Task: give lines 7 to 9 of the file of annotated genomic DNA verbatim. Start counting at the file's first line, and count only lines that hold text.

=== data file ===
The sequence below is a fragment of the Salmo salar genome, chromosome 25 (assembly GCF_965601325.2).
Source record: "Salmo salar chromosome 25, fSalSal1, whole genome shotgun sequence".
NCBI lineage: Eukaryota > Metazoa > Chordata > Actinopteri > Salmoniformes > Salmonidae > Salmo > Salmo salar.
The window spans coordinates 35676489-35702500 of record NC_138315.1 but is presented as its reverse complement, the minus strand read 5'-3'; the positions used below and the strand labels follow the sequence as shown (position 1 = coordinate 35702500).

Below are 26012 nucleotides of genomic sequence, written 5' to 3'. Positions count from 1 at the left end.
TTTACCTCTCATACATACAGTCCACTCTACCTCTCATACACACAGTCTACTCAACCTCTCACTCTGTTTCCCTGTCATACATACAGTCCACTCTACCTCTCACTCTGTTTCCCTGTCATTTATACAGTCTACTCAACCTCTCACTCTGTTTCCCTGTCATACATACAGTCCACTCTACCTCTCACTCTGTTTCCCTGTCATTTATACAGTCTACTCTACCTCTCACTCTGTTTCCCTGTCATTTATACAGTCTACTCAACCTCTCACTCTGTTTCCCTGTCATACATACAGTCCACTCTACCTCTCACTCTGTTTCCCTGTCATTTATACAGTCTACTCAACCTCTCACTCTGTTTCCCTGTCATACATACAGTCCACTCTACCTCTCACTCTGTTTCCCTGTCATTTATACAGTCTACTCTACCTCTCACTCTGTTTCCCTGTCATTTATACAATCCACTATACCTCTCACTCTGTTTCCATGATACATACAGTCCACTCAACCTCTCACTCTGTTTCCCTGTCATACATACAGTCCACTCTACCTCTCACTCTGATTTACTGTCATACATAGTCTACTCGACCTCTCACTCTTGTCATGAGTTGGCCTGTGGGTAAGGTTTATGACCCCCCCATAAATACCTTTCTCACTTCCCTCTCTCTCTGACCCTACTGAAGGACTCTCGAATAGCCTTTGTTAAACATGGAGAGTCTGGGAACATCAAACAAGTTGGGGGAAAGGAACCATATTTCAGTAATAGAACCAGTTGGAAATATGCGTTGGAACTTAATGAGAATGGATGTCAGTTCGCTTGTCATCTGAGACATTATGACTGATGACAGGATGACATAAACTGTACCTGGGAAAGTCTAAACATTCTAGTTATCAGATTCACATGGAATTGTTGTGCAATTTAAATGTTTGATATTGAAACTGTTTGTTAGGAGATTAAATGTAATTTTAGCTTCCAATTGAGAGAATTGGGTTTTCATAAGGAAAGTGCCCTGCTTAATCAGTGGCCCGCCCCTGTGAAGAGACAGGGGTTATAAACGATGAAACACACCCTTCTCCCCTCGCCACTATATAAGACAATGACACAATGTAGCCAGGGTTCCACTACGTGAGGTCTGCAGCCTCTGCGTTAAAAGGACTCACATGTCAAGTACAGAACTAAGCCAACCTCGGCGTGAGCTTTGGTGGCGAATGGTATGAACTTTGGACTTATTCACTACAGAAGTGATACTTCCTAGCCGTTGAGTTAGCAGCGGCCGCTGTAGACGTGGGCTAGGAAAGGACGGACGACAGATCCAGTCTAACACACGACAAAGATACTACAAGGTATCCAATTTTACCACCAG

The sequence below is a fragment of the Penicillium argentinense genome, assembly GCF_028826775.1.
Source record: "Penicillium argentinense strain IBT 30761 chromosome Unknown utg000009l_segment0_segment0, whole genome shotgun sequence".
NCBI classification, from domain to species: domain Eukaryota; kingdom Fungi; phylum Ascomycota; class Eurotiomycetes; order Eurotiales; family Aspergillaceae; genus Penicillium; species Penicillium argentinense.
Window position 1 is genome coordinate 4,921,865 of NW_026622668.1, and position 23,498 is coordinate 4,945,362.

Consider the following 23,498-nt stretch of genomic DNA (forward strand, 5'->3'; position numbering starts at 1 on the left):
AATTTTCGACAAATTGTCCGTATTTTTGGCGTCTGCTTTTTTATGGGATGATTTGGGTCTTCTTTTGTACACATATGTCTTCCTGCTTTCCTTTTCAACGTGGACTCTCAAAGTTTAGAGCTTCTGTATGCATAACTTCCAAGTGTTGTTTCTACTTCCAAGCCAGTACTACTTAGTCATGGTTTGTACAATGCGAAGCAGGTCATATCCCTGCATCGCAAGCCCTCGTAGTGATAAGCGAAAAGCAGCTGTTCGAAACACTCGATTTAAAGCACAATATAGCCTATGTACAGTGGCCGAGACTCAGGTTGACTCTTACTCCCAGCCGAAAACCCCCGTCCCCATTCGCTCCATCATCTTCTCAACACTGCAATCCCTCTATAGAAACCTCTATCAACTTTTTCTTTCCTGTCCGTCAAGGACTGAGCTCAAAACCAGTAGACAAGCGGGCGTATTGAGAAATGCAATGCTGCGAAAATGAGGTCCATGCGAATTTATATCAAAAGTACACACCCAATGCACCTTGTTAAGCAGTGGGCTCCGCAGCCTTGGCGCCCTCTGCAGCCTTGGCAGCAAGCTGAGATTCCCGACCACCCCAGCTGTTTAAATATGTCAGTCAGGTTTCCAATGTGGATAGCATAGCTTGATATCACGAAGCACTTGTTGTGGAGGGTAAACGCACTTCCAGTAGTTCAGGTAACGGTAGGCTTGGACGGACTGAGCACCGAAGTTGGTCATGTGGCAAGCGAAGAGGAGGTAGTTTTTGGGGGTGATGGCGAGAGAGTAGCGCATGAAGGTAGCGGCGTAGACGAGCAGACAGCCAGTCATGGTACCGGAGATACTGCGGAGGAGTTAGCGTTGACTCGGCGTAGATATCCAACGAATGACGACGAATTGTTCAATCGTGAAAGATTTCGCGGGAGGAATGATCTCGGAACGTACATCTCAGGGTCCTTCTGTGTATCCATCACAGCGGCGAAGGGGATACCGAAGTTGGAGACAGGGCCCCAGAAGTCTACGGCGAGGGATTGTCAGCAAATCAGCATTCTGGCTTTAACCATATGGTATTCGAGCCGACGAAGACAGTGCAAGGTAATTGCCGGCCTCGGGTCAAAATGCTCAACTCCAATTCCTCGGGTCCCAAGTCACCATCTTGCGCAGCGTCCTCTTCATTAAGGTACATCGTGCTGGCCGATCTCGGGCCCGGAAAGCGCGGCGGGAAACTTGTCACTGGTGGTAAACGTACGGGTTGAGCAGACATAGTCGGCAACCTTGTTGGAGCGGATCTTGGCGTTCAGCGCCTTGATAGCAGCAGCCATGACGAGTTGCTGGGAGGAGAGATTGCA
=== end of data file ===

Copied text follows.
The sequence below is a fragment of the Penicillium argentinense genome, assembly GCF_028826775.1.
Source record: "Penicillium argentinense strain IBT 30761 chromosome Unknown utg000009l_segment0_segment0, whole genome shotgun sequence".
NCBI classification, from domain to species: domain Eukaryota; kingdom Fungi; phylum Ascomycota; class Eurotiomycetes; order Eurotiales; family Aspergillaceae; genus Penicillium; species Penicillium argentinense.